The ability to modify genes will have deep implications for the management and prevention of some diseases, but it will also have deep societal and ethical implications.

Looking after ourselves

This area is not an innovation by definition, but it will have important implications for us all. 70 years ago the NHS was formed as a consequence of a report from Sir William Beveridge in 1942. The report detailed how Britain should put in place national systems to prosper after the war. There were several recommendations that were truly revolutionary at the time, but from a health perspective they can be summarised in two points:

  • Free access to support for the management of disease - an “illness management system”
  • Access to support for keeping people well - a “wellbeing management system”

This was a defining time for the UK: the NHS was formed. But, at the time resources weren’t available to create a wellbeing management system. It was suggested that this was the responsibility of the employer and community.

Fast forward to today, and the NHS has developed into a world leading health care provision service, but is being challenged by the pressures being put upon it. Obesity rates continue to rise and physical activity levels falling. Although the NHS is keeping us alive longer, it comes at a very real financial and individual cost (are the extra years actually of a quality we would like?).

We are moving from an era of biomedical enlightenment into a realisation of its limitations. The future will involve a greater balance of disease prevention and public health as well as disease management – we need to revisit the original remit of the NHS and create a “wellbeing culture”.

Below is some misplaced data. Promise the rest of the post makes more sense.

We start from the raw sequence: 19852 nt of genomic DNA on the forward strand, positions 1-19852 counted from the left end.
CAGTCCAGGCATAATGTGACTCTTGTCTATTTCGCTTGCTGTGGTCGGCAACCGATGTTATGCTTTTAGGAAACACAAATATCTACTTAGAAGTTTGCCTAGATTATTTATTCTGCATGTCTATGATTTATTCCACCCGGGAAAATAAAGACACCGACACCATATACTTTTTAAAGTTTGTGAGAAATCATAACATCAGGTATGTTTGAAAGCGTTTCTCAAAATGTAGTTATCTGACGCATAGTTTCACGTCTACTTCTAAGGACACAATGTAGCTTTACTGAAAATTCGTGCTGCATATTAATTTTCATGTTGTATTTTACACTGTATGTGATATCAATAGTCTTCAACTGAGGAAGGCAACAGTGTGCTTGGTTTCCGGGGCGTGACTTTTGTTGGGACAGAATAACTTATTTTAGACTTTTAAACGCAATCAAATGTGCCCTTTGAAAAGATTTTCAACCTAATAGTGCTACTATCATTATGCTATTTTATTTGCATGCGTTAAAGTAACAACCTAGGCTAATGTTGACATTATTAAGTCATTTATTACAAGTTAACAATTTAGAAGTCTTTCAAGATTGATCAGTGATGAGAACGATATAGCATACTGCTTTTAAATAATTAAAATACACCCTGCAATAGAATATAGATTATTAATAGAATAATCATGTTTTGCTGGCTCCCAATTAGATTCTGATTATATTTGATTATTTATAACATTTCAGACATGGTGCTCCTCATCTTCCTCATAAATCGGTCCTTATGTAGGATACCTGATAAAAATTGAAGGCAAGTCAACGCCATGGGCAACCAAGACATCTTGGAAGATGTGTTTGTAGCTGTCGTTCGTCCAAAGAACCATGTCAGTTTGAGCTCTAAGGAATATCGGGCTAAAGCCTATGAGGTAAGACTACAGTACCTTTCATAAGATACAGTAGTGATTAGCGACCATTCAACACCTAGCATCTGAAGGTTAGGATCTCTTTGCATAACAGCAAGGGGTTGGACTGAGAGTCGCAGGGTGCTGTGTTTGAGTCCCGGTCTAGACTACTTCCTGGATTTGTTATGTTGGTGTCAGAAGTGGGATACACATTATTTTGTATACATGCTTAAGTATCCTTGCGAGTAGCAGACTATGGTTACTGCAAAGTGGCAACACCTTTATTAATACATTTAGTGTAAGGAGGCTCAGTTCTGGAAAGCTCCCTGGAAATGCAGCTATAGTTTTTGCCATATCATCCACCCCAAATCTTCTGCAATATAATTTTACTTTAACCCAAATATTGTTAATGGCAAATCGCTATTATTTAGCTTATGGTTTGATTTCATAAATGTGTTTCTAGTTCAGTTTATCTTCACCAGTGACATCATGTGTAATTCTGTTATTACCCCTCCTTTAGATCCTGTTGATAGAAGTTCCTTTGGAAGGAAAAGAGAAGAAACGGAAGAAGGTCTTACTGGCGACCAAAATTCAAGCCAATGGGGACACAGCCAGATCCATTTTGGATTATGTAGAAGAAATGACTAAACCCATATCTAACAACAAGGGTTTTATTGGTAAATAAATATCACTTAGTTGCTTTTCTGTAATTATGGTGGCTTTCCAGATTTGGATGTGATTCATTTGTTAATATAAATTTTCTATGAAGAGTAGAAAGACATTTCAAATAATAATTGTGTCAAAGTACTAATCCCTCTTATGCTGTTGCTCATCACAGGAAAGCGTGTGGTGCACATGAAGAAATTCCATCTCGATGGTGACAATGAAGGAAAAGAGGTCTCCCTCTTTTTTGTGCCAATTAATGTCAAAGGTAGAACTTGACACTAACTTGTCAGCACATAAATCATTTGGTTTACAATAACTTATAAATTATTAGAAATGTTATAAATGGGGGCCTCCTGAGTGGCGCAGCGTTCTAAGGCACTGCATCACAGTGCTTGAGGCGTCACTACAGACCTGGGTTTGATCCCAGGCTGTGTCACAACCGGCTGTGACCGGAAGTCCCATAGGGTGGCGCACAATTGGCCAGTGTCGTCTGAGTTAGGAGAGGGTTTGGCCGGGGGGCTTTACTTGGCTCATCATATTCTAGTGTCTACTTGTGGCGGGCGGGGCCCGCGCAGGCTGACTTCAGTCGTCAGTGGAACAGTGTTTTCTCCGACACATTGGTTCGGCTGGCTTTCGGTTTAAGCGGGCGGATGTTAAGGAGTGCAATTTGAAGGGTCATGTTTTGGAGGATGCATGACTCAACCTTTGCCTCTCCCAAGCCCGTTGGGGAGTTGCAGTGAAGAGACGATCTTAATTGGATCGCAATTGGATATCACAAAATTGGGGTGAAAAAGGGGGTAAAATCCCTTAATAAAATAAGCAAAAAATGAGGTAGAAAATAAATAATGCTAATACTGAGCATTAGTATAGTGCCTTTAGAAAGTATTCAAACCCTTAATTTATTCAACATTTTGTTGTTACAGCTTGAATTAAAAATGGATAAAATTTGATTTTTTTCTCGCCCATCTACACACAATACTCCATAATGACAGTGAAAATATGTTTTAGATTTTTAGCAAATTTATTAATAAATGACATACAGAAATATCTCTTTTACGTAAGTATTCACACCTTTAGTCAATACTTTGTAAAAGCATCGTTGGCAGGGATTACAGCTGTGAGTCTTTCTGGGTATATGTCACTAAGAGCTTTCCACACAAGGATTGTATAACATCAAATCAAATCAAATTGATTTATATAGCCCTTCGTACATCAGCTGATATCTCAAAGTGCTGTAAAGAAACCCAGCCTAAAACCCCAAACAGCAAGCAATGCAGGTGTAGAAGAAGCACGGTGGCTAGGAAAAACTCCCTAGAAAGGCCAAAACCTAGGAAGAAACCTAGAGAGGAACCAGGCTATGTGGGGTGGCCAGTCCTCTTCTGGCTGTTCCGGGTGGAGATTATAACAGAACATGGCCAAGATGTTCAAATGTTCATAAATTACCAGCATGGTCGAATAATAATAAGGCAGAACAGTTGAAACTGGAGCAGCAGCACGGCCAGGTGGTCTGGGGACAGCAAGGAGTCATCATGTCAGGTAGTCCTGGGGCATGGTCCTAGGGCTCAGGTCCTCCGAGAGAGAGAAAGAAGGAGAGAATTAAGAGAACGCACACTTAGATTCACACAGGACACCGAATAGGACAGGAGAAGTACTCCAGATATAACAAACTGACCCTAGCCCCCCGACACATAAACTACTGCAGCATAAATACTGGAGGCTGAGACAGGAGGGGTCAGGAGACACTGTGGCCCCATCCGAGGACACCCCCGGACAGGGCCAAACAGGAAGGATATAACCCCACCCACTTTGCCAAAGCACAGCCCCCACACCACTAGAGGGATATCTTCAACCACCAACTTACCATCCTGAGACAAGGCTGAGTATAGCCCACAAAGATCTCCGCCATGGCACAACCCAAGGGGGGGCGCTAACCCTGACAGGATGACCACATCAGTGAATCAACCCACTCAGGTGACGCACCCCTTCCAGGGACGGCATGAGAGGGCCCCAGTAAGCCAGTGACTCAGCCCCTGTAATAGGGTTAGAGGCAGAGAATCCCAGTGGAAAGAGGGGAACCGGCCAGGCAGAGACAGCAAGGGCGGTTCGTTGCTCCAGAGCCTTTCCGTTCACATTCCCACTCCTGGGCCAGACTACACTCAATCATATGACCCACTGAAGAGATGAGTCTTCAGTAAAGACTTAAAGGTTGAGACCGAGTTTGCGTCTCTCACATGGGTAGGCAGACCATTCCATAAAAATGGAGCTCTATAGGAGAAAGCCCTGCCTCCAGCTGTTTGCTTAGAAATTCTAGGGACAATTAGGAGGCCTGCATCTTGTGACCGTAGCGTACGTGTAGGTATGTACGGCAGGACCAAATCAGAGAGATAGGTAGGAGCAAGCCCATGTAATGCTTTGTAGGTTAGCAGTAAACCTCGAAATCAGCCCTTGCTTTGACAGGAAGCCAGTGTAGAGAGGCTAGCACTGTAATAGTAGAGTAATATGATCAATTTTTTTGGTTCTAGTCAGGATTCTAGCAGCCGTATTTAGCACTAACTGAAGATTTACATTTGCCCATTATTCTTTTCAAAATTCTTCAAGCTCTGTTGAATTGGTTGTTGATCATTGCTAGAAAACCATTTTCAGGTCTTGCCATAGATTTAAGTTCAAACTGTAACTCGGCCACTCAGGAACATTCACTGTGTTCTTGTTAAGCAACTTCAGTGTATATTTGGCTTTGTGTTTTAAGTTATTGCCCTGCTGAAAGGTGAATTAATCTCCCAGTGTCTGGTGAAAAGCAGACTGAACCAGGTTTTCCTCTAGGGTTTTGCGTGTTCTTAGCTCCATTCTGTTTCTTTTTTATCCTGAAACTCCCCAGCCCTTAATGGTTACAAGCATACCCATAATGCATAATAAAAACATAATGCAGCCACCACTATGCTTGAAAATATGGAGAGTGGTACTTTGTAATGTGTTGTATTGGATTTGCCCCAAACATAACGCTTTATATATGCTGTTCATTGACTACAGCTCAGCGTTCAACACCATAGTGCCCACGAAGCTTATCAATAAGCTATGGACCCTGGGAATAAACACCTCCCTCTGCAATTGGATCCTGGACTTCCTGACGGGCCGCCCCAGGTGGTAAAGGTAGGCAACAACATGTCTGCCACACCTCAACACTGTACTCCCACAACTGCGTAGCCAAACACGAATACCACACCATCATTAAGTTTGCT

For example the Football Fans in Training follow up study funded by the NIHR’s Public Health Research (PHR) Programme found that a football club based weight management programme that encouraged men to make small, incremental physical activity and dietary changes led to nearly 3kg weight loss after 3.5 years.

Creating a “wellbeing culture” will involve empowering people. Whilst we can edit genes and create digital tools that will change the fabric of care, understanding and supporting positive behaviour is nowhere near as simple, but even more important.

A pivotal time

It’s interesting to let your mind wander: in the future, will we look back at today’s care and say how old fashioned it was? Will our children smile when we talk about going to our GP to meet them in person, wonder why we did not have our health record on our phone, or be looked after by a virtual wellbeing assistant? I don’t know, but it’s interesting to imagine what our NHS could look like in 70 years time.

What I do think is that we will look at the 70 year anniversary of the NHS as a pivotal time in the evolution of healthcare, one I am proud and excited to be a part of as I hope you are too.

The NIHR’s I Am Research campaign gives patients, the public and health and social care research professionals a chance to shout about how fantastic research is. We aim to raise awareness of the benefits of research and the positive impact it has on people's lives.

The views and opinions expressed in this blog are those of the authors and do not necessarily reflect those of the NIHR or the Department of Health and Social Care.